Will Bill Clinton Speak at the DNC?
Speaking to a room full of reporters, Bill Clinton said he’s ready to campaign for Senator Barack Obama, who edged out Clinton’s wife for the presumptive Democratic presidential nomination. Yet the former president has given “no thought” as to whether he’ll step up and speak to the throngs at the Democratic National Convention in Denver next month. It would be unusual for Clinton, the only two-term Democratic president in more than a generation, not to appear. But his demi-god powers appear to be waning. Reports recall his foot-in-mouth disease along his wife’s campaign trail. “Of course, every time the former president opened his mouth during the Democratic presidential primary season, he created another YouTube moment,” writes the Boston Herald. WorldNetDaily phoned Denver to inquire about a possible Bill Clinton appearance and was told “those decisions will be made in early August.”
Software giants Microsoft and Level 3 Communications, of Broomfield, will have the answer to your web fantasies during the Democratic National Convention. It’s a new browser plug-in for Windows and Mac called Silverlight, which provides strange but fun things like Internet-based pop-ups–a la VH-1’s “Pop-Up Video” series–according to The Denver Post. Millions of people are expected to hit the DNC’s website during the convention. When they do, they might scroll over Barack Obama’s face to find biographical information or decide to comment in real time.
Rail-loving mayors from places like Longmont and Arvada oppose any talk about cutbacks and delays to RTD’s plans for a vast metro-area rail network. Yet the mayors aren’t quite ready to support raising taxes to bail out RTD’s FasTracks, according to the Rocky Mountain News. Costs for the system are billions of dollars more than what was budgeted four years ago, and revenues from the tax that voters approved to build the system are not bringing in as much as expected. Mayors along the FasTracks corridors say they want the full project to be built by the 2017 completion date. RTD has suggested scaling back some lines, but “not serving Longmont is just not an option as far as we are concerned,” says Longmont’s mayor, Roger Lange. RTD staffers are expected to present “a cafeteria” of options for RTD’s board review at an August 12 meeting in Denver, reports The Longmont Times-Call.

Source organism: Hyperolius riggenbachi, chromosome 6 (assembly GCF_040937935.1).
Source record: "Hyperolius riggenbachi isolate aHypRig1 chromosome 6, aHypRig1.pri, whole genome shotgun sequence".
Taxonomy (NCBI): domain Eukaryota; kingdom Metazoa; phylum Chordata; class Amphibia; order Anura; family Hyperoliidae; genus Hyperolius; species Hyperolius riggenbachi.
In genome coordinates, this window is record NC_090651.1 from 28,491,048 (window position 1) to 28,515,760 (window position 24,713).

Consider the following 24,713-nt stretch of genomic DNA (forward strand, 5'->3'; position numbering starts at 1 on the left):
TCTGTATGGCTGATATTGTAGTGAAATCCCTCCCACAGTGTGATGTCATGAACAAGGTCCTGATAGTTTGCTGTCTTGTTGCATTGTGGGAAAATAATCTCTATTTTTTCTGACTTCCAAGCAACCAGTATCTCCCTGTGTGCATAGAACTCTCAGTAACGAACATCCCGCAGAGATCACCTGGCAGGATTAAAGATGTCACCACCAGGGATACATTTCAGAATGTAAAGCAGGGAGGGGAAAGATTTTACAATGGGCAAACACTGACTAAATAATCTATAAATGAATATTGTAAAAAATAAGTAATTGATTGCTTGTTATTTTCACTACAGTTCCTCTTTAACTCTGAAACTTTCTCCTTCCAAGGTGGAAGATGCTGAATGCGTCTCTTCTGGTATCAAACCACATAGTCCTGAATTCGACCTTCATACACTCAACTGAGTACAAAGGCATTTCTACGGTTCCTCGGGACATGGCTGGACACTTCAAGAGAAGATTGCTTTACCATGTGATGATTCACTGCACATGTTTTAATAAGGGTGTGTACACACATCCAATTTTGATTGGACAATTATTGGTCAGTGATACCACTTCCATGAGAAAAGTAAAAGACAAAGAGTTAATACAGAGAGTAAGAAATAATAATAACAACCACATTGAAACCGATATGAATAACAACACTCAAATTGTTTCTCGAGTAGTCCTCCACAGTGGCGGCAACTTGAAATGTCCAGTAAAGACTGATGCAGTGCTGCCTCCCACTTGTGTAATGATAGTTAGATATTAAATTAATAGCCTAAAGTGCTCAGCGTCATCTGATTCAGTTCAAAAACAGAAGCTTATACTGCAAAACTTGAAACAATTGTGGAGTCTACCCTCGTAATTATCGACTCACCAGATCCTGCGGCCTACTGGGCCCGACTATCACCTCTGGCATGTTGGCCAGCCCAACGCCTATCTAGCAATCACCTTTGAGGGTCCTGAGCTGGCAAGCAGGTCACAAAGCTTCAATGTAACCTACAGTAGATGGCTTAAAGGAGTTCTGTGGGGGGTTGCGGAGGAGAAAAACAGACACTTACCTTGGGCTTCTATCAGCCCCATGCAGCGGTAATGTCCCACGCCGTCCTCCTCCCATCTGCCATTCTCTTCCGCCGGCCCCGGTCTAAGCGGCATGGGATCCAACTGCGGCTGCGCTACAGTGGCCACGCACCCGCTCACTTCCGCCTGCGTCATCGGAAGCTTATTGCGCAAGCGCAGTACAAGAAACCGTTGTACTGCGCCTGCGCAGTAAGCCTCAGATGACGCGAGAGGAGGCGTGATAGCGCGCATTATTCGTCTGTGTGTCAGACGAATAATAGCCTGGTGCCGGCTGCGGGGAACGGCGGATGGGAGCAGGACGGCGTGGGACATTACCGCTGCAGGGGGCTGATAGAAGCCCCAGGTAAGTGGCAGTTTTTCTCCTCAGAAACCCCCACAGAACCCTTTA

“Presumably,” Mayor John Hickenlooper said during his State of the City speech earlier this month, “motor scooters will seem as quaint to those citizens of the future as the horse and buggy does to all of us today.” But for now, there’s a scooter craze in the Rockies. Denver is now ninth in the nation for scooter sales, and dealerships along the Front Range are finding it difficult to keep them in stock, according to the Denver Business Journal. “We’re actually completely sold out,” says Mark Kite, general manager of Sun Enterprises Inc., a dealer in Littleton. Colorado has seen scooter sales skyrocket 30 percent in recent years, a trend that is attributed to rising gas prices, now hovering around $4 a gallon. Of course, Hick knows scooters can get up to 100 miles per gallon; he’s an Aprilia fan himself.
Yet Another Douglas Bruce Flap
Any politician will tell you that endorsements certainly help when it comes to winning an election. Douglas Bruce, who is fighting off a Republican challenger in hopes of keeping his seat in Colorado Springs’ House District 15, apparently knew that well. His website included endorsements from Senator Wayne Allard and Republican National Committeeman Mark Hillman, among a list of fifteen total. But wait! None of them were endorsements for the current race, according to the Rocky Mountain News. Minutes after the paper contacted Bruce, references to the endorsements, dating to 2004, were removed. But not before Mark Waller, who is challenging Bruce in an upcoming primary, questioned Bruce’s “character.” ColoradoPols is a bit disappointed that “most of those listed incorrectly reacted without concern.”
Republican Stars and Stripes
George Lilly, a Republican trying to unseat Democrat Diana DeGette in the race for Congressional District 1, has threatened legal action against a conservative blogger who questioned Lilly’s support for Bob Schaffer, a Republican running for Senate. “At [Lilly’s] public appearances at Denver County GOP events he has launched tirades against the Schaffer and McCain campaigns and has made it clear that he will not support the Republican ticket in November,” wrote 21-year-old Anthony Surace, a Metropolitan State College of Denver student, in his blog, RockyMountainRight. Surace also called out Lilly, a former Constitution Party candidate, as “no Republican.” Lilly asked for an “immediate retraction” of the June 9 posting. He got an apology this week, according to PolitickerCO.
Audiodose: KUNC Radio interviews Jody Hope Strogoff of the Colorado Statesman newspaper regarding several congressional races, the likelihood that Colorado will be a swing state in the presidential race, and more.
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